If you’re planning a vacation, the last thing you want to do is get sick or have a medical emergency while you’re away. Not every travel illness can be prevented, but many can be – or can be easily treated – if you know what to look out for and are prepared ahead of time. Whether you’re going on a trip around the world or a quick mountain getaway, here’s what you need to know about travel sickness and how to avoid spending more time sick in bed than out seeing the sights.
Traveler’s diarrhea is the most common travel sickness, experienced by 20 to 50 percent of international travelers. Visitors to developing nations in Asia, Latin America, the Middle East, and Africa are most at risk. Avoid raw or undercooked meat, fish, and vegetables. Fruit that you peel yourself like a banana is usually safe. Choose bottled water, but be careful, says Michael Zimring, MD, director of the Center for Wilderness and Travel Medicine at Mercy Medical Center in Baltimore and co-author of the book “Healthy Travel: Don’t Travel Without It!” In some countries, vendors fill bottles with local water and sell them, he warns. Make sure bottled water is sealed and is a brand name. He also suggests choosing seltzer water because it’s harder to counterfeit. Talk to your doctor about antibiotics you can take with you in case you develop this travel illness.
Although jet lag isn’t a travel “sickness” per se, it can leave you feeling drained and tired. Flying across several time zones can upend your normal sleep-wake time clock. “Get into the sun so you get your time clock organized as quickly as possible,” says Herbert DuPont, MD, director of the Centers for Infectious Diseases at the University of Texas School of Public Health in Houston. “Also, eat at the time locals do and get on their schedule.” Using sleep aids or taking naps when you land might make you feel better in the short term but could delay you from adjusting to the local time, which is better for healthy travel.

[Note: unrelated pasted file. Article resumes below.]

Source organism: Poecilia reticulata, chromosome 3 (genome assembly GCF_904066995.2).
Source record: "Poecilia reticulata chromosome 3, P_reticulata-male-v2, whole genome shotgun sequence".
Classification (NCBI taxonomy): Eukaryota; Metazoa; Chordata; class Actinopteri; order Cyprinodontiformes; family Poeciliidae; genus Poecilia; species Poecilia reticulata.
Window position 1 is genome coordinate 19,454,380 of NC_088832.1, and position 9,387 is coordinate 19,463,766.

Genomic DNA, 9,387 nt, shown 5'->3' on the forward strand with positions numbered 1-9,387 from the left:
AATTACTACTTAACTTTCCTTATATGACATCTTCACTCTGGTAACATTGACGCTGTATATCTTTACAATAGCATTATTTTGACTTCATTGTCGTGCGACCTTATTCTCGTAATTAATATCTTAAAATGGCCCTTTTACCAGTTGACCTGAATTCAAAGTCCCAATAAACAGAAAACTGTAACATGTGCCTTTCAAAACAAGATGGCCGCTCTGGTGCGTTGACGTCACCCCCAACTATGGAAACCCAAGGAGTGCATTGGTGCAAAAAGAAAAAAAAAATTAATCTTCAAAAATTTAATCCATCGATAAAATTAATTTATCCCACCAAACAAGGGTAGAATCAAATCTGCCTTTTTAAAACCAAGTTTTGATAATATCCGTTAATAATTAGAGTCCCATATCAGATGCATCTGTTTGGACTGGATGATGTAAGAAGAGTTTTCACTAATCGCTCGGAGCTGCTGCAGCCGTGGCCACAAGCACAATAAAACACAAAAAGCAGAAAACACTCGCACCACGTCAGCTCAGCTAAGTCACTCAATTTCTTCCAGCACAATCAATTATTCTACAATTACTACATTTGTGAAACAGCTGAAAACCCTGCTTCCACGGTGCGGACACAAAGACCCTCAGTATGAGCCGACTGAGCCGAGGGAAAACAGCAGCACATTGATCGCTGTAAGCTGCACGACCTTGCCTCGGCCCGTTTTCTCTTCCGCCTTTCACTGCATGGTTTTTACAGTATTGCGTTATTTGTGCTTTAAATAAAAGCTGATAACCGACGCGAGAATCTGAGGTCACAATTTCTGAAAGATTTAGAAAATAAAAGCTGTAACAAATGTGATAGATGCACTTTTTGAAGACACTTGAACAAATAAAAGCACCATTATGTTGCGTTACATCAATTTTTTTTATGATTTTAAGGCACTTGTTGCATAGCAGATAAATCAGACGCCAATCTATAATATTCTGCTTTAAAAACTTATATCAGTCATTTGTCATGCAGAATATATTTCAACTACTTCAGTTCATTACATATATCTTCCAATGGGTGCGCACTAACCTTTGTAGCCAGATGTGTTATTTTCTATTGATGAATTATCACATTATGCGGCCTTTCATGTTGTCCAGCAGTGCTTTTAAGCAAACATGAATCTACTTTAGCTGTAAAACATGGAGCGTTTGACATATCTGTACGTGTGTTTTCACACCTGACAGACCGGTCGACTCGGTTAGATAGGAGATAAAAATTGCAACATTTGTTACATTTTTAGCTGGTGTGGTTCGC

Whether you’re traveling or not, Dr. DuPont recommends getting an annual flu shot. It takes a few weeks to build your immunity, so get vaccinated well before your trip. To maintain healthy travel, be vigilant about hand washing, especially if you are traveling on crowded planes or buses. Be prepared with over-the-counter medications, just in case you come down with the flu or a travel-related illness. Pack acetaminophen or ibuprofen to ease fever, body aches, or other flu-like symptoms. Try to rest and get plenty of fluids. If you become very ill, seek medical attention.
If you’ve ever had a bad hangover, you know what altitude sickness feels like. Going up a mountain quickly can cause this common travel illness because your body isn’t used to the lower oxygen levels at higher elevations. Depending on the individual, altitudes at or above 4,000 feet can trigger shortness of breath, muscle pain, and headache, says Dr. DuPont. Difficulty sleeping is another common symptom. Taking a drug called acetazolamide a day before your trip and for the first few days can prevent this travel sickness. However, if you’re allergic to sulfa drugs, you can’t take it, adds Dr. Zimring. Avoid alcohol, drink plenty of water, and don’t overdo physical activity the first day. If you feel very ill, seek medical attention.